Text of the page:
Calling all voters
Afghanistan’s parliament has shown that it does have teeth, after all. It has voted down one mostly mediocre set of ministerial candidates and will probably rebuff at least some of the latest set. Ambitious progressive politicians like Daoud Sultanzoy are delighted at their victory. But what is going to happen to these parliamentarians on May 22 this year, when ...
Afghanistan’s parliament has shown that it does have teeth, after all. It has voted down one mostly mediocre set of ministerial candidates and will probably rebuff at least some of the latest set. Ambitious progressive politicians like Daoud Sultanzoy are delighted at their victory.
But what is going to happen to these parliamentarians on May 22 this year, when the Afghan Parliament is up for re-election? Sultanzoy, for one, told me he expected to be swept away, along with most of the Parliament’s few liberal members. Their opponents are better organized, not just at getting the vote out but also — in some cases — at stuffing the votes in. No measures have yet been taken to combat the fraud which made the 2009 elections an international laughing-stock.
No wonder Western officials want to delay the elections. But delay — even if accompanied with some tough measures against fraud — doesn’t solve the most serious of these problems. Pashtuns are the largest single ethnic group in Afghanistan, yet they are greatly under-represented in the electoral process. In a vicious circle of disenfranchisement, the Taliban threat deters Pashtuns from voting, more than any other group; the real views of Pashtuns are then under-represented in the outcome; and the Taliban then can exploit their resulting resentment. Even according to the official results, which over-estimate real turnout, as few as five percent of the population (maybe ten percent of eligible voters) took part in the southern province of Zabul, for example. The reality was probably much worse.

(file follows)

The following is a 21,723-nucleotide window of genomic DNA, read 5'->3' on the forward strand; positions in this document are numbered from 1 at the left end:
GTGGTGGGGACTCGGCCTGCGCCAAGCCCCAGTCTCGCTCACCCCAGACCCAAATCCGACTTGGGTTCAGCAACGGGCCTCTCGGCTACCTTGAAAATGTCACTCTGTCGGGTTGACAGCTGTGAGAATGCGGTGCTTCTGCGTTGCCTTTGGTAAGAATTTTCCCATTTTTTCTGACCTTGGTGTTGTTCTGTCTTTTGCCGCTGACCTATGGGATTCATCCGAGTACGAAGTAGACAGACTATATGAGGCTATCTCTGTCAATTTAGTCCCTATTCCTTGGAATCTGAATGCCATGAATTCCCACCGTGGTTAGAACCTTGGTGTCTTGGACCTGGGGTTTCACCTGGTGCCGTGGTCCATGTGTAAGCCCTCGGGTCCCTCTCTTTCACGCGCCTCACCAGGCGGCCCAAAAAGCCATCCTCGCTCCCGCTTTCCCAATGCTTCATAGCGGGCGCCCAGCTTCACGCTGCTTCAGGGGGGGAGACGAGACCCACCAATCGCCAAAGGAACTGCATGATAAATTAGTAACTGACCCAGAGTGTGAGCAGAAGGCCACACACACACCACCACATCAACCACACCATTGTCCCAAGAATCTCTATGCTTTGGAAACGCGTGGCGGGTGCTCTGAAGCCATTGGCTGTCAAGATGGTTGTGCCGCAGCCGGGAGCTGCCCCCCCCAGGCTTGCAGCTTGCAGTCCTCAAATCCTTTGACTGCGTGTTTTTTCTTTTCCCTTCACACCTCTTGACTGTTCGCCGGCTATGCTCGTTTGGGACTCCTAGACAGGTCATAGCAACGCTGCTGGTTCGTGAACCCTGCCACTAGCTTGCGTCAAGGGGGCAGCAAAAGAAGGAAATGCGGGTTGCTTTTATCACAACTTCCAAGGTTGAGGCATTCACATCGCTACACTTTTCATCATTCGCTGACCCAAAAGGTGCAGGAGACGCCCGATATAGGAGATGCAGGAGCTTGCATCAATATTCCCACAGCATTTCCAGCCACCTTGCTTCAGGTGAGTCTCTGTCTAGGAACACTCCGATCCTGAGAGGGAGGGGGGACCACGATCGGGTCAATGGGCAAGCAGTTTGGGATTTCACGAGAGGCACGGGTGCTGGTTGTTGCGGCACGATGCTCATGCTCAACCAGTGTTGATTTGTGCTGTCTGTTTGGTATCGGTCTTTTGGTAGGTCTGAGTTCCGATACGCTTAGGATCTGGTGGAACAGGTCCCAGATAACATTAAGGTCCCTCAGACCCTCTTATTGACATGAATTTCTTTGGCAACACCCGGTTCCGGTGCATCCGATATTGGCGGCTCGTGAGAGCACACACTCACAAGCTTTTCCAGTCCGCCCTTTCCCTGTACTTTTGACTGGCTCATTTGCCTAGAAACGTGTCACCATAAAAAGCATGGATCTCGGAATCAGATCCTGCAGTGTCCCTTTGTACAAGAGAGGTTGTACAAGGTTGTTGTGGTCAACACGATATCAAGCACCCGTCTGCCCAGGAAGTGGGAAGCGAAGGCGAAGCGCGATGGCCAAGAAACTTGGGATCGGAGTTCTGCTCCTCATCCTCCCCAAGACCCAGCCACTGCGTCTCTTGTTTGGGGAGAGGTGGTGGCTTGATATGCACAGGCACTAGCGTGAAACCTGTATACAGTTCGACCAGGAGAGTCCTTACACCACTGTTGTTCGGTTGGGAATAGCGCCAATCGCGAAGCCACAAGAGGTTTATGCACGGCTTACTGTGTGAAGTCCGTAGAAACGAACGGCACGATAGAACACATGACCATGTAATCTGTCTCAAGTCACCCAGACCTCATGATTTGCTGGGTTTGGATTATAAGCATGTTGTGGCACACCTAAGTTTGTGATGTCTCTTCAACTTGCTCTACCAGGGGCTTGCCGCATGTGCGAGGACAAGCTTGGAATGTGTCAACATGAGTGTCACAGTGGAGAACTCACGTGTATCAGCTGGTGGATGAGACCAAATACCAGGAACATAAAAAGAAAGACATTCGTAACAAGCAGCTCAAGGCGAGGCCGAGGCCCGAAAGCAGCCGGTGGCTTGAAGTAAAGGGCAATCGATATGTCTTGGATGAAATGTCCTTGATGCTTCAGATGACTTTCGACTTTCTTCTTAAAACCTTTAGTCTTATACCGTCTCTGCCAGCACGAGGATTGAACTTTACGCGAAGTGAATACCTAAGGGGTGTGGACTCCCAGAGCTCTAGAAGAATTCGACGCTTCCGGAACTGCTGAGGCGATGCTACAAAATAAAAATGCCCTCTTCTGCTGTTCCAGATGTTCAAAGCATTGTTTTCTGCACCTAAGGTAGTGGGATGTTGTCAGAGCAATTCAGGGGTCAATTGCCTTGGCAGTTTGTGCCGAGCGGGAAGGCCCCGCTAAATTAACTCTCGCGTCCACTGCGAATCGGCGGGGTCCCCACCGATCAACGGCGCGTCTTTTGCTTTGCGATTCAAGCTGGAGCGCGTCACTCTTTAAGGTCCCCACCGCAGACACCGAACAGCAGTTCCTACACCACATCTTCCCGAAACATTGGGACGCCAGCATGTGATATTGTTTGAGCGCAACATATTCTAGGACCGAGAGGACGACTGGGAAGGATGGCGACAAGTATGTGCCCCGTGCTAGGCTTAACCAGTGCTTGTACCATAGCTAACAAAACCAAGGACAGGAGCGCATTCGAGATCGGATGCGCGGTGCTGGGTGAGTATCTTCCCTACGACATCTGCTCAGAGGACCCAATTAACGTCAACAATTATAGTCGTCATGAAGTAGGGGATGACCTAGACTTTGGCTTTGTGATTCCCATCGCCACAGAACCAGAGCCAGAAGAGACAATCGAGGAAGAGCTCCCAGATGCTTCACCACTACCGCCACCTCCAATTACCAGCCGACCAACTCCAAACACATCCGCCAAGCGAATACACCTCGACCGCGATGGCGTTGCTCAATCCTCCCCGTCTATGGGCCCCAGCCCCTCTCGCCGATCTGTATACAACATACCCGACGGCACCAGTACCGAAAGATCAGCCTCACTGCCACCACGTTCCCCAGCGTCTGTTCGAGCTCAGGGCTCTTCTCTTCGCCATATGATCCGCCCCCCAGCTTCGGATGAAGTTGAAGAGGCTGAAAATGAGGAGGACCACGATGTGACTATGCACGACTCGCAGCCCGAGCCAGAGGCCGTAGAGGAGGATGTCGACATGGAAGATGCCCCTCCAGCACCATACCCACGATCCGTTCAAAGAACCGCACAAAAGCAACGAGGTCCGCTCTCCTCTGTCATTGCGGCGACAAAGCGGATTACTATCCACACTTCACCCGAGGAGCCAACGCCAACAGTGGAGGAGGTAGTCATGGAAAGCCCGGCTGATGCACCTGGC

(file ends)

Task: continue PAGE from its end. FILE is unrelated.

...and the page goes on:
As a consequence, some Pashtun friends of mine would complain that campaigners against fraud were discriminating against Pashtuns, because the fraudulent votes that were disqualified were disproportionately those cast in the South. They were wrong — but they had a point. The electoral system itself discriminates against those living in insecure areas. That’s bad for democracy and bad for counter-insurgency.
This is even before looking at the disadvantage that women face when trying to vote in southern Afghanistan. Female turnout in the south was lower than ever. Claims of high turnout by women in these most conservative areas — where it is rare for women to leave the home — are usually a sign of fraud, not emancipation.
After all, a system where one ethnic group is going to have to cheat if it is to have fair representation is hardly a healthy one. So, faced with the prospect of our biggest investment in Afghanistan — democracy — going down the drain, should we look for some more radical solutions?
Here’s one. Use the cell phone.
I know, this sounds outlandish. Estonia and Russia might be able to manage election by mobile phone, but Afghanistan? In some ways, though, Afghanistan is precisely the kind of place where new technology might provide a way around the logistical challenge caused by its extreme topography and security problems. For example, a system for paying police salaries using cell phones (via Roshan’s M-Paisa service) is being tried in Wardak province: see here (page 10) and here. For the elections, any system that does not involve recruiting tens of thousands of people, and the mass movement of millions, is both cheaper and safer. Afghanistan’s 2009 election day, in case we forget, saw more violence than almost any other day since 2001.